Rex Brown On Moving On, Kill Devil Hill & Smoking Dope With Dio
RO: So they're in L.A., you're in Texas. How did the songwriting process work?
RB: I would go down there for three weeks and stay with Mark Zavon, the guitar player, and then come back home for a little break and we'd write over the phone.
It's just so easy now that you can go back and forth and just send somebody something and add on your different parts.
Of course, being there in person and rehearsing is totally different, but we kept everything on tape that we saved when I was in L.A. Everybody put their own spice into it, and it just kept growing and growing into this monster. We'd just send it around until we had final tracks, and that was the staple of what we'd use in pre-production.
That's basically how it worked. You know, I have this little voice recorder, probably like the one you're using right now, that I can plug into and send whatever to Mark just right over the phone, anytime I like. I'll send him these little-bitty riffs or whatever.
We have a whole lot of brand-new material, actually, but we've gotta tour off of this record a lot first. I don't want this thing to go to waste! We have a lot of territories to hit, starting with Houston on Saturday night!
RO: You've been lucky to play with some incredible drummers in your career. How did your chemistry develop with Vinny Appice?
RB: My chemistry with Vinny goes back to the festival days, when he was playing with Black Sabbath. They had just put out Dehumanizer in '92, and that was about the time that Pantera was coming up. So, we did a whole lot of festivals like the Monsters of Rock.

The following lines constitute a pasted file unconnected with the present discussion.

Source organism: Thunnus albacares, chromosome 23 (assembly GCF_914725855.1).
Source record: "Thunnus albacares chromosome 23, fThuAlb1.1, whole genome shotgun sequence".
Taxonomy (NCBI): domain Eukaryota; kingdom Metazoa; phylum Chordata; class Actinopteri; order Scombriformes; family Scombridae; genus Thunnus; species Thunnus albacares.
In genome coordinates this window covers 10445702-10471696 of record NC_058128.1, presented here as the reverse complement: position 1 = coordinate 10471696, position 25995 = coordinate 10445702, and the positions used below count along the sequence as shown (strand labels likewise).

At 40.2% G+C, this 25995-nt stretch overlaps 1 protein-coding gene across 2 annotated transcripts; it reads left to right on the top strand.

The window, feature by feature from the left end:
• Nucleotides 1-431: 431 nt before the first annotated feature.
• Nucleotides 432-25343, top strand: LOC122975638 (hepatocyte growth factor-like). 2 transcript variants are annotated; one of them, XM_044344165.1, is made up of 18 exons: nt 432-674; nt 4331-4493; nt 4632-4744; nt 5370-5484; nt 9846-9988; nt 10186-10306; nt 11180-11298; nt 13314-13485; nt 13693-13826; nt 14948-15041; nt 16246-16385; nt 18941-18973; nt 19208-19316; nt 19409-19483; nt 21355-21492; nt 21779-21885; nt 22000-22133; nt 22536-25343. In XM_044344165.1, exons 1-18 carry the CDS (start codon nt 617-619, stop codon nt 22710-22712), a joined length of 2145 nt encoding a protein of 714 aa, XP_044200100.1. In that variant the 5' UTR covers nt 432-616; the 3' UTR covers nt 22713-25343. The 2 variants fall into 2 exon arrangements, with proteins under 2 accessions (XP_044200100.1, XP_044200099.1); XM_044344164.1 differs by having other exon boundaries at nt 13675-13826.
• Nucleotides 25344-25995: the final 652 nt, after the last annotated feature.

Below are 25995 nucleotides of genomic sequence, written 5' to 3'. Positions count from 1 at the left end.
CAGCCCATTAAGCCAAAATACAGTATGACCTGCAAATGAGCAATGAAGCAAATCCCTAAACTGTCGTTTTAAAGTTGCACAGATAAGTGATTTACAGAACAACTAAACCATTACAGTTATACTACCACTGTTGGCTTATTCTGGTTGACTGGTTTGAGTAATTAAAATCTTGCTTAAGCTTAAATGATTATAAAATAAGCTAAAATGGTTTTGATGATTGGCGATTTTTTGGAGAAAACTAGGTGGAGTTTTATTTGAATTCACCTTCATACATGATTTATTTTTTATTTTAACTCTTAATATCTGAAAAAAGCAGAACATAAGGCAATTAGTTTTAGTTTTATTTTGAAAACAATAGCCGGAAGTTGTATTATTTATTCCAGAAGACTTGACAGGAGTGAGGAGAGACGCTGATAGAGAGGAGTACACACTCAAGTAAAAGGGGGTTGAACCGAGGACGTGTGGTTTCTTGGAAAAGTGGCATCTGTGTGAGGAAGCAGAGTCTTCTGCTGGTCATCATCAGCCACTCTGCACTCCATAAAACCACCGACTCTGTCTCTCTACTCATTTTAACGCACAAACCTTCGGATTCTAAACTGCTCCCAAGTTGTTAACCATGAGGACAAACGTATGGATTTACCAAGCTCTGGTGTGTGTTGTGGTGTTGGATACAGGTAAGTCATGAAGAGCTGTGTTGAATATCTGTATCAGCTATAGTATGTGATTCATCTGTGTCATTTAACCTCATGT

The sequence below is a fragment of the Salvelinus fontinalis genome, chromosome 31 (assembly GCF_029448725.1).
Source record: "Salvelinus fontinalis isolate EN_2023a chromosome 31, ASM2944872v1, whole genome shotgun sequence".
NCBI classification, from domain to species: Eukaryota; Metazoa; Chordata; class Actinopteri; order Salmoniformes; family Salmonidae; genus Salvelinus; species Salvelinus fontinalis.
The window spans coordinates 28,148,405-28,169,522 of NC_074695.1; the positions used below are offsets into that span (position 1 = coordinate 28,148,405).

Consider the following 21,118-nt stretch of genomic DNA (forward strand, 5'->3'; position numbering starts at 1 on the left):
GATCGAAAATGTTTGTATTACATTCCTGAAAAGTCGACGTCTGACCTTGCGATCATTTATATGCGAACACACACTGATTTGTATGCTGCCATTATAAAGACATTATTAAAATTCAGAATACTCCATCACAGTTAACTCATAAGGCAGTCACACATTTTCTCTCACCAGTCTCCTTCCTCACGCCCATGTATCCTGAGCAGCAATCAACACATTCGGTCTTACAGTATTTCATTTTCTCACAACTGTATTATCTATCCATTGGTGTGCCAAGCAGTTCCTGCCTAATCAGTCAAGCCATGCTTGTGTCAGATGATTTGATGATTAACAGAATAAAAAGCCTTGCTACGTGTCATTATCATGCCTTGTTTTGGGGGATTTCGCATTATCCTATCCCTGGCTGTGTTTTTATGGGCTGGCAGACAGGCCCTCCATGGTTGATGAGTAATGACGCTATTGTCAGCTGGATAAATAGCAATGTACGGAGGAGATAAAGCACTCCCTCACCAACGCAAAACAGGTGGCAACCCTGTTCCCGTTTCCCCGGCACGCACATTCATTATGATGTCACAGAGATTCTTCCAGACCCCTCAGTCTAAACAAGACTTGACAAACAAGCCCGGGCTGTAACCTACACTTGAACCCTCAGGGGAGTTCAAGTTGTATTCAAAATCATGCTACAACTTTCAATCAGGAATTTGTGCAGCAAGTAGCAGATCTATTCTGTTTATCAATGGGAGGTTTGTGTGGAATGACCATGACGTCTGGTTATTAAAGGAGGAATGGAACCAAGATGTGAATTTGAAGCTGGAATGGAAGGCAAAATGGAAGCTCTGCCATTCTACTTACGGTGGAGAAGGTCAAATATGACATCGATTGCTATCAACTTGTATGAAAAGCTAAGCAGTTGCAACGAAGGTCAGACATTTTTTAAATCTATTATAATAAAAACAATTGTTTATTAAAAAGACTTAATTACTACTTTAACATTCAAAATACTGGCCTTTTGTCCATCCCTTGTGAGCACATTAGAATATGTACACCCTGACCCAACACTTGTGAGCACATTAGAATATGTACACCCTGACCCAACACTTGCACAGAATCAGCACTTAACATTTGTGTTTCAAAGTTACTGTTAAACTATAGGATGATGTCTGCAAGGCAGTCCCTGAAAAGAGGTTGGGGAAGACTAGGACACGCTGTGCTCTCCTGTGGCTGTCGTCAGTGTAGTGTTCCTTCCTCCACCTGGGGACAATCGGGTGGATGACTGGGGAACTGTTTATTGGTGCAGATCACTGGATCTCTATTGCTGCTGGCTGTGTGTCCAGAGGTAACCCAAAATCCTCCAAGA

I remember this gig like the back of my hand! This Monsters of Rock in Italy was in the middle of this fuckin' dirt field, and me and Phillip and Ronnie James (Dio) and Vinny smoked a joint before they went on.
And so Phillip and I sat behind Geezer's stack, so your back's to Geezer, who's my favorite bass player. I just kept watching him interact with Vinny, and then 15, 16 years later, here Down is opening up for Heaven and Hell in all of Canada, Australia and Japan, and I would just sit every night and watch what Vinny was doing.
He's just one of those drummers that you just can't take your eyes off of. He clicks, but he also moves. He doesn't move against the song, he moves with it, and kind of lays on the backbeat a little bit. I really enjoy the way that we hook up together now and make it as tight and as solid and heavy as it is. But I love the melody on top, with Dewey singing all the harmonies that go along with it. That was what I was looking for for a while.
RO: What's your favorite song off the new album to play live?
RB: It depends on any given night. That's like saying, "What's your favorite book?" I like playing all the songs: "War Machine," "Rise From the Shadows." I just dig playin', man, that's all there is to it!
Kill Devil Hill plays with Hindsight, Aramite and Wellborn Road, 8 p.m. Saturday at the Concert Pub North, 2470 FM 1960.